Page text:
Mr Khan also highlighted the importance of inclusive skill development, and asked ILO to continue their work in promoting equal access to skills for all, saying,

10% of our population is disabled. You have to bring them into the work force. Decentralization of skills education is an urgent issue. Skill development is needed at the grassroots level.
Farooq Ahmed, Secretary, Bangladesh Employers Federation, raised the issue of perception of skills education, saying “people think that vocational education is only for poor people. Why do not we introduce vocational courses in the mainstream schools, English medium schools, and Madrasas? These courses can be introduced alongside mainstream education”, he said.

Srinivas B Reddy, Country Director, ILO Bangladesh, assured participants that skills are a key priority of the ILO and thanked the government for formulating new skills policies.

“Graduates are still coming out and not getting jobs, but that is starting to change. We piloted realistic, market-driven programmes for people with disabilities through CRP and it was a success – and we are continuing those models. I want to assure all that we are part of this reform agenda and working with others to improve this sector. We understand that it is not training centers that should decide in isolation what training should be delivered, it is the private sector which should be asked,” said Mr Reddy.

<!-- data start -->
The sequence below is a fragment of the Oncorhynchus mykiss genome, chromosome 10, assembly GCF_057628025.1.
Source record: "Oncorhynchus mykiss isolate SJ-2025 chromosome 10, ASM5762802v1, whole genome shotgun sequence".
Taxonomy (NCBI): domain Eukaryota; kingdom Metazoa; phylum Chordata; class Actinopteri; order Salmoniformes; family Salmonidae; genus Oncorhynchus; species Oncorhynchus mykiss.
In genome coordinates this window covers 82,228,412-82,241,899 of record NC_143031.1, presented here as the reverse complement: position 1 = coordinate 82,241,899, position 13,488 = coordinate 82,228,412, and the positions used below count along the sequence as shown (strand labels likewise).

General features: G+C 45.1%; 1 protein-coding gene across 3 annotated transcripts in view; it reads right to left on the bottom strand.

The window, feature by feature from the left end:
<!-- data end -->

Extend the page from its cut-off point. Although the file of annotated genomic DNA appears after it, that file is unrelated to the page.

Christian Tardif, Head of Development Cooperation, High Commission of Canada, expressed Canada’s support for skills, and highlighted the importance of technical education being accessible to a variety of groups.
More women need access to skill training. Workers, managers, and migrant workers all need to be trained up. Language training should be given to expatriate workers. Engaging people with disabilities also needs to be at the forefront. We can even talk about skills for prisoners, he said.

Pierra Mayaudon, Ambassador and Head of Delegation of the European Union to Bangladesh talked about the achievements of Bangladesh, but how skills are needed to progress that further;

“Bangladesh’s economic growth is good and they have made significant progress towards achieving the MDGs. Bangladesh may achieve their target of becoming a middle income country before 2021, and GSP could mean quota free access to the EU market – but skills are a crosscutting issue which need to be addressed.”

Md. Nazrul Islam Khan, Secretary, Ministry of Education, Government of Bangladesh, spoke about how education and training are both important, for they have different purposes.

“I think university life and the real world should be matched. An incubation period needs to be introduced, where students can work and start businesses that they can apply once they graduate. Graduates are coming out without planning.”

Md. Shahjahan Mian, Director General, Directorate of Technical Education (DTE) and National Project Director, B-SEP Project and TVET Project ended the program with a vote of thanks.